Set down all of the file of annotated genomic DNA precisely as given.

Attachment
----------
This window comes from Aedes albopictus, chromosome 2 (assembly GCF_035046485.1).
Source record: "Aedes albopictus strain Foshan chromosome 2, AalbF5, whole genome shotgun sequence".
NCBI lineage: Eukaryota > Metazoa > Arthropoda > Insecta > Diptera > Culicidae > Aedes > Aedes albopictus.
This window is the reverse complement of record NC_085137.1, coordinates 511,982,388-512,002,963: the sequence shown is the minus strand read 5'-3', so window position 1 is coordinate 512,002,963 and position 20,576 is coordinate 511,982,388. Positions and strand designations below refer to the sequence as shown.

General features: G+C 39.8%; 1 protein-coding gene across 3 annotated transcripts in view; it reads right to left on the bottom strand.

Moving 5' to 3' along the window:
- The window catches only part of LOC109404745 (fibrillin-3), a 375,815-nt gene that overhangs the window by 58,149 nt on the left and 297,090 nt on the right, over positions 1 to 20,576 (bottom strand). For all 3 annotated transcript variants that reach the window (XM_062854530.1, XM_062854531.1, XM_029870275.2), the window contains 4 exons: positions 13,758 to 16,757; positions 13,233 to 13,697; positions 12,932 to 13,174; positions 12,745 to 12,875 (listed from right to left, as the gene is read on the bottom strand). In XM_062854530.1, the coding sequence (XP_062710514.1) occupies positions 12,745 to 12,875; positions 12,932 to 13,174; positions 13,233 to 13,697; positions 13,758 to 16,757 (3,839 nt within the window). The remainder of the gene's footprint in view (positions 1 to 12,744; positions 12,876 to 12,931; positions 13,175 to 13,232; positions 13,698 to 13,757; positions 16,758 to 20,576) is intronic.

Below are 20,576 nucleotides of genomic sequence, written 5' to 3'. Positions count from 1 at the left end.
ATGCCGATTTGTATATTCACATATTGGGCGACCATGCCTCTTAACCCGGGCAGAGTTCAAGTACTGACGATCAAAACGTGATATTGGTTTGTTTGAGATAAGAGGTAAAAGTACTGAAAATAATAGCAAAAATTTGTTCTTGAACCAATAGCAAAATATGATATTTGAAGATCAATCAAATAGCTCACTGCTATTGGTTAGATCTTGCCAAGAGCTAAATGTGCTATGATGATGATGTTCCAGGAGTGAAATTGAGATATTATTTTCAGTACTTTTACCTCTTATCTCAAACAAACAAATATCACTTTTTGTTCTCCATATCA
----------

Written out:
This window comes from Aedes albopictus, chromosome 2 (assembly GCF_035046485.1).
Source record: "Aedes albopictus strain Foshan chromosome 2, AalbF5, whole genome shotgun sequence".
NCBI lineage: Eukaryota > Metazoa > Arthropoda > Insecta > Diptera > Culicidae > Aedes > Aedes albopictus.
This window is the reverse complement of record NC_085137.1, coordinates 511,982,388-512,002,963: the sequence shown is the minus strand read 5'-3', so window position 1 is coordinate 512,002,963 and position 20,576 is coordinate 511,982,388. Positions and strand designations below refer to the sequence as shown.

General features: G+C 39.8%; 1 protein-coding gene across 3 annotated transcripts in view; it reads right to left on the bottom strand.

Moving 5' to 3' along the window:
- The window catches only part of LOC109404745 (fibrillin-3), a 375,815-nt gene that overhangs the window by 58,149 nt on the left and 297,090 nt on the right, over positions 1 to 20,576 (bottom strand). For all 3 annotated transcript variants that reach the window (XM_062854530.1, XM_062854531.1, XM_029870275.2), the window contains 4 exons: positions 13,758 to 16,757; positions 13,233 to 13,697; positions 12,932 to 13,174; positions 12,745 to 12,875 (listed from right to left, as the gene is read on the bottom strand). In XM_062854530.1, the coding sequence (XP_062710514.1) occupies positions 12,745 to 12,875; positions 12,932 to 13,174; positions 13,233 to 13,697; positions 13,758 to 16,757 (3,839 nt within the window). The remainder of the gene's footprint in view (positions 1 to 12,744; positions 12,876 to 12,931; positions 13,175 to 13,232; positions 13,698 to 13,757; positions 16,758 to 20,576) is intronic.

Below are 20,576 nucleotides of genomic sequence, written 5' to 3'. Positions count from 1 at the left end.
ATGCCGATTTGTATATTCACATATTGGGCGACCATGCCTCTTAACCCGGGCAGAGTTCAAGTACTGACGATCAAAACGTGATATTGGTTTGTTTGAGATAAGAGGTAAAAGTACTGAAAATAATAGCAAAAATTTGTTCTTGAACCAATAGCAAAATATGATATTTGAAGATCAATCAAATAGCTCACTGCTATTGGTTAGATCTTGCCAAGAGCTAAATGTGCTATGATGATGATGTTCCAGGAGTGAAATTGAGATATTATTTTCAGTACTTTTACCTCTTATCTCAAACAAACAAATATCACTTTTTGTTCTCCATATCA